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Small Business Recruiting Tips for an Improving Economy - Part I

by Hesam Lamei

Over the past several years, I have been extremely lucky to discover and secure exceptionally talented employees for my growing business. I was bombarded with resumes. New employees were excited to become part of a fast growing small business and work together to be part of a successful company, not to mention gain valuable and diverse experience that one can only find in a small business setting.

However, over the past six months, I am suddenly facing a changing talent landscape where recruits are demanding higher salaries and bigger benefit packages, being swept away at the last minute, or even worse, poached by industry competitors. The fact that there is poaching going on signifies there is a lack of talent in the candidate pool. Thinking it must only be happening to me, I hired recruiters to find out if they were facing the same dilemma. The competitive battle over technical talent seems to be in full swing due to a booming industry with growing demand for innovative products and services. So how can a small business compete with such competition? The talent is out there; you just have to know how to attract and retain it. Here is what I have learned through this process and what I can share with you:

#1 Learn to Compete with the Big Boys

Stand out in the crowd. When the economy shifted, unlike big businesses that pulled the trigger to downsize, many small businesses waited as long as possible feeling a sense of loyalty to their employees. Strangely enough, small businesses had the least amount of layoffs during that period between 2008-2013. For employees, compensation was not top-of-mind; job security was. However, with the economy rebounding, many of those same employees who were laid off previously are rushing to find jobs with big corporations. In their minds, these jobs offer both job security and strong compensation. It’s odd to me because these big businesses were in many cases the reason they hit the unemployment line in the first place. Big businesses tend to hire from the talent pool ahead of small businesses, so we need to stand out. How do we do that? We offer flexibility with schedules, a fun and creative work environment, professional development, exciting career growth paths, and have recently added unique incentives to our job offers. For instance, we have started offering two international round trip airline tickets for our top level executives.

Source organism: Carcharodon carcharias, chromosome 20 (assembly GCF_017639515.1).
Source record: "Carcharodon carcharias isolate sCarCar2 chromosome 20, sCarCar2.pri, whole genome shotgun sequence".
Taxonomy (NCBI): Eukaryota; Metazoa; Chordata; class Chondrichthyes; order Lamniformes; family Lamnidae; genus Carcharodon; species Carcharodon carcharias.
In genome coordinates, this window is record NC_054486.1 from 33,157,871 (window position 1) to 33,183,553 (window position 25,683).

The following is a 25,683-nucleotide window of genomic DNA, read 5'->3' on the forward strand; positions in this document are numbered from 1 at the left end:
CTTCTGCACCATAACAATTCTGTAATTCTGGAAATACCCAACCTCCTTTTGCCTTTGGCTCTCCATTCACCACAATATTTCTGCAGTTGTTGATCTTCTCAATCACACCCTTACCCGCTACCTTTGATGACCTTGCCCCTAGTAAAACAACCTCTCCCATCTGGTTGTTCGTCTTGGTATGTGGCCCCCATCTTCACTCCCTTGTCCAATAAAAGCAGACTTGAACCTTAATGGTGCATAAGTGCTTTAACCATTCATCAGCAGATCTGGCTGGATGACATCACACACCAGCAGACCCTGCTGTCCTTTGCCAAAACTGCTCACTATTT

#2 Be Prepared & Be Patient

According to recent Aberdeen study "Talent Acquisition 2014: Reverse the Regressive Curse," recruiting faces a new set of challenges, one of them being that today, 60% of companies have a reactionary recruitment program in place compared to 44% in 2012. I see this as a problem because when you find yourself in need, sometimes you make reactive decisions. In years past, it took 30-60 days to secure talent. My advice? Always maintain a pipeline of qualified candidates. And considering the business need is real, don't rush to hire. We have started to continuously scout for high demand roles to keep a constant pipeline for various skill sets. That way, we are never caught off guard. Don’t rush to hire. I have tried hiring someone far from perfect rather than waiting for the truly perfect candidate for the job, and each and every time it has come back to haunt me. While you can train for a position, it’s much easier to find the right person and help them grow in that position.